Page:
CAITLIN: Hey, Sam. This is Caitlin (ph) from Lafayette, La. And the best thing that happened to me all week is that I'm a public defender, and one of my clients who I've worked with for years - and he had been kind of resigned to spend the rest of his life in prison for a crime he did not commit. He got out of prison.


CAITLIN: And he sent me a picture of him teaching his niece how to ride a horse.


LUSE: Aw, man.

CAITLIN: I've only ever seen him for five years in an orange jumpsuit, and I got to see him today - he was in a T-shirt and jeans.


CAITLIN: And it made me so happy.


CAITLIN: Thanks.

BRIDGET: And Happy Holidays.

BRANDON: Cheers.

BRIDGET: Bye-bye.


SANDERS: Every week, it gets me.

LUSE: Wow.

SANDERS: Thanks to Jake and Kate, Chris, Christopher (ph), Lauren (ph), Laura (ph), Barbara (ph), Brandon (ph), Marnie (ph), Peter (ph), Bridget, Katie at the Met and Caitlin for, gosh, doing the lord's work out there. All of our listeners, thank you so much for sharing so much of your lives with us. We listen to every one of these things that comes in. We wish we had time to play all of them. We don't.

But if you want to share your best thing all week, you can do so at any time throughout the week. Just record the sound of your own voice, and send the file to me at samsanders@npr.org. Jody, Brittany, we're there. We made it. Jagged Edge will take us out.


JAGGED EDGE: (Singing) Do you think about...

SANDERS: I want to hit the rap again so you can rap the whole rap.

LUSE: I know.

SANDERS: Are you're going to do it?

LUSE: No. I don't remember all the words to the rap.

SANDERS: Yup. Pull it up. Go ahead.

LUSE: I don't remember all the words.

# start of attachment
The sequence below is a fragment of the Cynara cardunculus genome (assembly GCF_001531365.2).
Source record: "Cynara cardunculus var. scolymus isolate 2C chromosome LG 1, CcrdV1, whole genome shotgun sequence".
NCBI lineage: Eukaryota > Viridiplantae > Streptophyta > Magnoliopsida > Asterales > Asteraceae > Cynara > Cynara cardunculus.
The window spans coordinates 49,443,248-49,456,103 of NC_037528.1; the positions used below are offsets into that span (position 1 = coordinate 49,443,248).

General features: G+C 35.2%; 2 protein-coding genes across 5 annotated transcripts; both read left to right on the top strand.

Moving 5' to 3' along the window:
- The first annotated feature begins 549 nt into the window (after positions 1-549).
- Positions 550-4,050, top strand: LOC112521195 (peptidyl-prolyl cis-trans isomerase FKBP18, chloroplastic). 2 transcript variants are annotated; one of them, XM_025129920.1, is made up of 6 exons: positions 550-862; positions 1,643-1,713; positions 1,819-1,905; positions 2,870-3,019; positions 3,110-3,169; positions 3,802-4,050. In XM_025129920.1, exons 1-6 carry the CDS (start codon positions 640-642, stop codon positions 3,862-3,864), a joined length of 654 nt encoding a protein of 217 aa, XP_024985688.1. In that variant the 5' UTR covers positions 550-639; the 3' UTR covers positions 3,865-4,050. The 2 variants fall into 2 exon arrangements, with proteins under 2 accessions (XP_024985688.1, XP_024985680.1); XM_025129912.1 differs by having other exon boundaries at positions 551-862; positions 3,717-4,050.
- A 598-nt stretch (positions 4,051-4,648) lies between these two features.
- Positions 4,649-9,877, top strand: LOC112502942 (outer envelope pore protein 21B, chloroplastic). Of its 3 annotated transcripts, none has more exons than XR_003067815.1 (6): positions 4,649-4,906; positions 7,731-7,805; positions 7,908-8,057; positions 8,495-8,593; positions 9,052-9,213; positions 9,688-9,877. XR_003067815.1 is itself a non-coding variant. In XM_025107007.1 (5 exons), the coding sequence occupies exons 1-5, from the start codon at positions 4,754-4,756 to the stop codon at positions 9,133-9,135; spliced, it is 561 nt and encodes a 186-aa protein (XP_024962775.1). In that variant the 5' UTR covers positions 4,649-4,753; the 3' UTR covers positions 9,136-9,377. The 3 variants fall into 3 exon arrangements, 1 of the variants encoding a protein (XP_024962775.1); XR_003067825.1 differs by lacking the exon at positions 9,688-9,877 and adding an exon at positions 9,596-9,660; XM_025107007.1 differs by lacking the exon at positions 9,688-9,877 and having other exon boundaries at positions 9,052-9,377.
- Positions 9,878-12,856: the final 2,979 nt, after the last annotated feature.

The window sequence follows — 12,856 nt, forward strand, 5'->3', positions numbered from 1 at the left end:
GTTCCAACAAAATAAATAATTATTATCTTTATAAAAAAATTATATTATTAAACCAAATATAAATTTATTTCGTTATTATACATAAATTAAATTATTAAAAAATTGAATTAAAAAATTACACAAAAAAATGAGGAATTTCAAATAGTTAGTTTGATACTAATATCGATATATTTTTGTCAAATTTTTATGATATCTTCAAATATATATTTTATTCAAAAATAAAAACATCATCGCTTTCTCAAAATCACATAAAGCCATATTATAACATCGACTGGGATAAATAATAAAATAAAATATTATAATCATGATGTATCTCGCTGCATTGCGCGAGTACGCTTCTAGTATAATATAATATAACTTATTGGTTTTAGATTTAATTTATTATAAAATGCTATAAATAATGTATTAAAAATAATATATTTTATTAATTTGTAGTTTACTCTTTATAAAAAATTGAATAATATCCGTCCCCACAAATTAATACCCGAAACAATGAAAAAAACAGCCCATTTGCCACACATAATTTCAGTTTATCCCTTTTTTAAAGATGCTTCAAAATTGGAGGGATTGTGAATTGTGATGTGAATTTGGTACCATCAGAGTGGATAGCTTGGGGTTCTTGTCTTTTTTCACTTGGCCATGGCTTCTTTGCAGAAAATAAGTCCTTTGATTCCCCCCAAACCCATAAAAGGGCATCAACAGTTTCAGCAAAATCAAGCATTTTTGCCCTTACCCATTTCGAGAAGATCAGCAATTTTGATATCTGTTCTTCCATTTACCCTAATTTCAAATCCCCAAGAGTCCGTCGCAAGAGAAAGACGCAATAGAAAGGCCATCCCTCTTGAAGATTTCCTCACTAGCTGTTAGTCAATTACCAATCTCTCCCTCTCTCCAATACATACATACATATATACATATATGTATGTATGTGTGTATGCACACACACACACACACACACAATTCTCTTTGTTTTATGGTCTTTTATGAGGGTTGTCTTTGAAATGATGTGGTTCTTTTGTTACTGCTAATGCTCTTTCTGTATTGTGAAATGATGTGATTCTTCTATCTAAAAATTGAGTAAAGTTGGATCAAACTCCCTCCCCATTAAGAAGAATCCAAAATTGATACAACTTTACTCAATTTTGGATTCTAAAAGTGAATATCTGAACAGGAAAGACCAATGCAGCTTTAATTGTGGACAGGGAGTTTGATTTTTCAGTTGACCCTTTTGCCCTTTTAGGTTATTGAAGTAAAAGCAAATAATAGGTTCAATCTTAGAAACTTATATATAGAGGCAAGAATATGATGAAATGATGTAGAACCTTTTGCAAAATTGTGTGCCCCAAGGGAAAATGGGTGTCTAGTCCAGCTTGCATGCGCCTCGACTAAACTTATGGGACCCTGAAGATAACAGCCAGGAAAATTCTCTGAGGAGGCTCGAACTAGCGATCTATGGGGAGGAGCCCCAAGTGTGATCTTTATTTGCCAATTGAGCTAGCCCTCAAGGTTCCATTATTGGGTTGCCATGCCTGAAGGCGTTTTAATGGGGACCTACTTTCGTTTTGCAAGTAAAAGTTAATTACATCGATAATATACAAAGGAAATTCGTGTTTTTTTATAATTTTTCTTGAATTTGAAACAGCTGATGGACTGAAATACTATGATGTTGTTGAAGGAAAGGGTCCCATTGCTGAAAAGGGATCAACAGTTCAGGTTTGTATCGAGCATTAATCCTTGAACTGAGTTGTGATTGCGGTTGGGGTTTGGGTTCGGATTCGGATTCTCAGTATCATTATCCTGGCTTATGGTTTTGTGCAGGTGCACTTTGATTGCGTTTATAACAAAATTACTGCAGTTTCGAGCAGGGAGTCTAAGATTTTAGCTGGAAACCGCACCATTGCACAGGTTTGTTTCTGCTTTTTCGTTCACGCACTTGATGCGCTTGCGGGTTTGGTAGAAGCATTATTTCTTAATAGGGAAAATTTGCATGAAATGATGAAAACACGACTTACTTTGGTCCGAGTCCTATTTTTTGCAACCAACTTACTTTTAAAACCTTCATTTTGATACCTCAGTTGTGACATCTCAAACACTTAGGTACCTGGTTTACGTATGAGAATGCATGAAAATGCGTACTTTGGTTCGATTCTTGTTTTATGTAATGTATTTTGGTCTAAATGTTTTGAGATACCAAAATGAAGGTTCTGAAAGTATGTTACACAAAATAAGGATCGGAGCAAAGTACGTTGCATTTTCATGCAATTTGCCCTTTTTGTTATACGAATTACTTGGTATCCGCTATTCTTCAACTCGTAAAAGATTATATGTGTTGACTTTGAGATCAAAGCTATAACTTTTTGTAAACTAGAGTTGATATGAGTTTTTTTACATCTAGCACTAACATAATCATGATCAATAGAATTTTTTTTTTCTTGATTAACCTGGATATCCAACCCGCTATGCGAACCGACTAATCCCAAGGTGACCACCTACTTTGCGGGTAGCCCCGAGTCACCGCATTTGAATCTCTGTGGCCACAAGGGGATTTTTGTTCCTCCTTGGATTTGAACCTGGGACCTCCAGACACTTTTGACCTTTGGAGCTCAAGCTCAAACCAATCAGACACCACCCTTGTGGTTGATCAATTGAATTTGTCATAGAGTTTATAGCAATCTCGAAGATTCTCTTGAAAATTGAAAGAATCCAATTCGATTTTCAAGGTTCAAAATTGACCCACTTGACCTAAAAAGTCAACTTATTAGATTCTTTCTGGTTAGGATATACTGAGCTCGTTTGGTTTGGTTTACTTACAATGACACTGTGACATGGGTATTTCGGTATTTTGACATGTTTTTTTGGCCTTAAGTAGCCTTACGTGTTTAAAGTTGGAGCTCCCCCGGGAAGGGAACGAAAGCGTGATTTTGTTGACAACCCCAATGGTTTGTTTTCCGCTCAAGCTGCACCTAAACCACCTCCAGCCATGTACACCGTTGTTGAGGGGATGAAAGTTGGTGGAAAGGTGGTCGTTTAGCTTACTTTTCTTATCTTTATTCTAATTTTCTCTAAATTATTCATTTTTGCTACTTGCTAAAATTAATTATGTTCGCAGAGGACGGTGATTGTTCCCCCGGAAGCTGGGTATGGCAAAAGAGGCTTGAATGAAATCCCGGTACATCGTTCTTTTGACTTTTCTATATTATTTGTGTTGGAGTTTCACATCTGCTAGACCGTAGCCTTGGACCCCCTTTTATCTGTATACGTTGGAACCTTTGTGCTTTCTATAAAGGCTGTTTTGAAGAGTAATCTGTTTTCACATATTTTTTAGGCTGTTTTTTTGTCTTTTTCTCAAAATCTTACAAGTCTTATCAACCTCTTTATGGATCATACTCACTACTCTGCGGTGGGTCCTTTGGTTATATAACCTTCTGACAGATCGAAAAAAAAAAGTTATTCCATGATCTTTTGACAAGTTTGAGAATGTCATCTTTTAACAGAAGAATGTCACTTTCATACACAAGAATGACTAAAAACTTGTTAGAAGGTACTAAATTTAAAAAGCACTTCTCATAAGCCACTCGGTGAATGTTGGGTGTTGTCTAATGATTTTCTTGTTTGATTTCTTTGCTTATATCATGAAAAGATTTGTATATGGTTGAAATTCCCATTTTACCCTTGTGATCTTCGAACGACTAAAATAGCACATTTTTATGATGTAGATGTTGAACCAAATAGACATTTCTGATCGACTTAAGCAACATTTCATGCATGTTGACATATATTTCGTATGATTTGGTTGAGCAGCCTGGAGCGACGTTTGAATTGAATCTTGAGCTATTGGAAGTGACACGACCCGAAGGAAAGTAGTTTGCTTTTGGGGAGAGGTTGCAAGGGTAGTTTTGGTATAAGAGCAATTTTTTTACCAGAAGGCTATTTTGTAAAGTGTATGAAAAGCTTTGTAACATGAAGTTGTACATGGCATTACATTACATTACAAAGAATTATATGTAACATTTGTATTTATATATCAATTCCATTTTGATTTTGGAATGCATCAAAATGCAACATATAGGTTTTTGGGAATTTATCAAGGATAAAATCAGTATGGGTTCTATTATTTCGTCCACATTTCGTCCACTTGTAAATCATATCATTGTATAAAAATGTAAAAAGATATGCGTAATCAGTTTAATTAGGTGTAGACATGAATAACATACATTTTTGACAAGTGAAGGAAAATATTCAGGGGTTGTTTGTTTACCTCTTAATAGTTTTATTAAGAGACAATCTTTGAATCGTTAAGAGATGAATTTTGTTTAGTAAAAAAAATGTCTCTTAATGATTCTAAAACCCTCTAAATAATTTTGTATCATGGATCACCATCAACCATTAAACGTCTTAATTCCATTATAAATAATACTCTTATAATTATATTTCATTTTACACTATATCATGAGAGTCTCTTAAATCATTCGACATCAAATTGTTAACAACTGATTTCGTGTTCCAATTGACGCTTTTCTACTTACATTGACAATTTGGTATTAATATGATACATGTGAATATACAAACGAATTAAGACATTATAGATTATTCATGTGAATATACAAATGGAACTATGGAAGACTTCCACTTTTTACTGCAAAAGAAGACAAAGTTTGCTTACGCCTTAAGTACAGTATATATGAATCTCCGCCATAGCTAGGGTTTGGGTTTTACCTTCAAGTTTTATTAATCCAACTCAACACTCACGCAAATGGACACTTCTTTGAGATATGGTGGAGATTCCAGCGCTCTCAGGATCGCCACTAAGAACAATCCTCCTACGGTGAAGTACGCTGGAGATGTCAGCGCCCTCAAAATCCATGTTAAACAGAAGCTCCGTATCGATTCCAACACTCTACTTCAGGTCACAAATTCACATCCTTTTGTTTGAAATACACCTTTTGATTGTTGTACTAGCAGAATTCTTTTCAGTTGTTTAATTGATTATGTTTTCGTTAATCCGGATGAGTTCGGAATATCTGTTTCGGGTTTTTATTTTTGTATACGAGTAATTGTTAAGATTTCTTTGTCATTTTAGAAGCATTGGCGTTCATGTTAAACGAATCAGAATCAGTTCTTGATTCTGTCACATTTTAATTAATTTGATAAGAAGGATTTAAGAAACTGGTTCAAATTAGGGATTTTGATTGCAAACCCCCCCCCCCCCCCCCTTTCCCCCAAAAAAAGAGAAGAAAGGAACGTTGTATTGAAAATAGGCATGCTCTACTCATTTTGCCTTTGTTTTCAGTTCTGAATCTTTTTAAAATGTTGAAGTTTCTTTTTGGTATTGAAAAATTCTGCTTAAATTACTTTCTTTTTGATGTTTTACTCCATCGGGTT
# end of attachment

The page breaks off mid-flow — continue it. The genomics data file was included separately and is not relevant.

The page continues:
AVIRGAN: He's got it. He's just got it at the ready.

SANDERS: Go ahead, Brittany.


REVEREND RUN: (Rapping) It ain't nothing. I ain't fronting. Shorty coming with me.

LUSE: (Rapping) It ain't nothing. I ain't fronting. Shorty coming with me.

SANDERS: (Laughter) Little pitchy - a little pitchy.


REVEREND RUN: (Rapping) And your last name...

LUSE: (Rapping) ...About to change.


REVEREND RUN: (Rapping) Now you Mrs. Simmons, got a better living. What a difference Rev Run made.

LUSE: See, I can't remember this part here.

SANDERS: It's OK. The video is perfect, too.

LUSE: Oh, the video's perfect.

SANDERS: It's, like, the wedding. It's amazing. Anyway...

LUSE: Changed my life - also, it has Jagged Edge. Like, what's better than Jagged Edge? A lot of things.

SANDERS: Jagged Edge is - they were kind of a lower tier of the R&B groups of the day. They were no Dru Hill.

LUSE: They were no - we got to talk about Dru Hill sometime - not today, but sometime.

SANDERS: Not today. All right, we did it. We made it. The show this week was produced by Brent Baughman and Anjuli Sastry with Steve Nelson, our director of programming - also, editing help from Jeff Rogers. Our big boss is NPR's VP of programming here at NPR, Anya Grundmann. You can refresh your feed Tuesday morning for my wide-ranging chat with veteran journalist Dan Rather. And you can check out Brittany's show and Jody's show whenever you want - "The Nod" from Gimlet, the FiveThirtyEight "Politics" podcast and also ESPN's "30 For 30" podcast. Brittany, Jody, thank you, guys.

AVIRGAN: You got it, Sam. That was really fun.

LUSE: Thank you. This was so fun.

SANDERS: Thanks for listening. I'm Sam Sanders, talk soon.


JAGGED EDGE: (Singing) Meet me at the altar in your white dress. We ain't getting no younger.

SANDERS: They just holler so much. This is the thing with Jagged Edge.

LUSE: Well, also, they weren't - to me, they weren't that cute. That was the other thing is, I was like, who's sexy? And Jagged Edge just didn't light my fire when I was in the eighth grade.

SANDERS: (Laughter) Wow.

LUSE: I'm just being honest. It's how I felt.

SANDERS: That's going to be in the show so all the Jagged Edge fans can this slander.

LUSE: (Laughter).

AVIRGAN: All the Jagged Edge fans.

SANDERS: Like, all three Jagged Edge fans.


JAGGED EDGE: (Singing) We might as well do it, baby. Been feeling you all the while girl, I must confess.